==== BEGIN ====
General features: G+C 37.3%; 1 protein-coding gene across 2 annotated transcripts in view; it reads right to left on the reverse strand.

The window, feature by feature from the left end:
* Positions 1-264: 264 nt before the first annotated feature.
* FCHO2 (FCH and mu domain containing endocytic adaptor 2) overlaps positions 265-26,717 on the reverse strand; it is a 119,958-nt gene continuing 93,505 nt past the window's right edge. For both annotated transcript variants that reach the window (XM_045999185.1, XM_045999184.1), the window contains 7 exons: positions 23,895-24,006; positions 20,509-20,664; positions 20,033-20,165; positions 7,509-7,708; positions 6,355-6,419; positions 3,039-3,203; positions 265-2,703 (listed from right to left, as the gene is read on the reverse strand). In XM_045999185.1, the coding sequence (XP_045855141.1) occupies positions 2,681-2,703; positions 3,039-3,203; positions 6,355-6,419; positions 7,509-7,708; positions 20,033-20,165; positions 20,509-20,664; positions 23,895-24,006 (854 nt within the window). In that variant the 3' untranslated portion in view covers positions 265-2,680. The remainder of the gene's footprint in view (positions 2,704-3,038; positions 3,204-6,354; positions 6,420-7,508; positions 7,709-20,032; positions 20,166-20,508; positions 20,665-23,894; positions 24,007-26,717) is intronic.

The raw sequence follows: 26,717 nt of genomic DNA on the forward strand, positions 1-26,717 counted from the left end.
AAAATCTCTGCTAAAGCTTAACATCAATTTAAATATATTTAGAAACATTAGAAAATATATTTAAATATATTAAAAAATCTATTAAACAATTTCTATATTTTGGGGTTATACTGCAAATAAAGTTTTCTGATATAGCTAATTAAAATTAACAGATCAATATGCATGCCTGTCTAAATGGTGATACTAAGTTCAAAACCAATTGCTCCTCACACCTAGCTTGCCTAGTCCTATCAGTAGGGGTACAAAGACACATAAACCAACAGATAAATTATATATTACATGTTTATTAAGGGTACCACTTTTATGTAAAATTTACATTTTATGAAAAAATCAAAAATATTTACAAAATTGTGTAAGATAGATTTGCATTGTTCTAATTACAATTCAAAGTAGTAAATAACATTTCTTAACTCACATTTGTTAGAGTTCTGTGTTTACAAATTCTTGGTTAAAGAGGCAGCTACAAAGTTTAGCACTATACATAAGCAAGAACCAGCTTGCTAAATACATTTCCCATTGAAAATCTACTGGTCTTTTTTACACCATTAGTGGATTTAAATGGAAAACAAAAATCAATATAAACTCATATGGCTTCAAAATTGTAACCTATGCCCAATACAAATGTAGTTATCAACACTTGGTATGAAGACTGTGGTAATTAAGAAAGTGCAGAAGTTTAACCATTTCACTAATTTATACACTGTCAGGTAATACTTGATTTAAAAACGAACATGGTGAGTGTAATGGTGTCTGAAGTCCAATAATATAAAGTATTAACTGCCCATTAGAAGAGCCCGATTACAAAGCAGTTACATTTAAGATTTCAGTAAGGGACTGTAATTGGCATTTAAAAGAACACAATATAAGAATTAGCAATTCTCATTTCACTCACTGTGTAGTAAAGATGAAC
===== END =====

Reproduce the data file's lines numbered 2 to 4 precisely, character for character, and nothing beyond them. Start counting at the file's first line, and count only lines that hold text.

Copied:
The window, feature by feature from the left end:
* Positions 1-264: 264 nt before the first annotated feature.
* FCHO2 (FCH and mu domain containing endocytic adaptor 2) overlaps positions 265-26,717 on the reverse strand; it is a 119,958-nt gene continuing 93,505 nt past the window's right edge. For both annotated transcript variants that reach the window (XM_045999185.1, XM_045999184.1), the window contains 7 exons: positions 23,895-24,006; positions 20,509-20,664; positions 20,033-20,165; positions 7,509-7,708; positions 6,355-6,419; positions 3,039-3,203; positions 265-2,703 (listed from right to left, as the gene is read on the reverse strand). In XM_045999185.1, the coding sequence (XP_045855141.1) occupies positions 2,681-2,703; positions 3,039-3,203; positions 6,355-6,419; positions 7,509-7,708; positions 20,033-20,165; positions 20,509-20,664; positions 23,895-24,006 (854 nt within the window). In that variant the 3' untranslated portion in view covers positions 265-2,680. The remainder of the gene's footprint in view (positions 2,704-3,038; positions 3,204-6,354; positions 6,420-7,508; positions 7,709-20,032; positions 20,166-20,508; positions 20,665-23,894; positions 24,007-26,717) is intronic.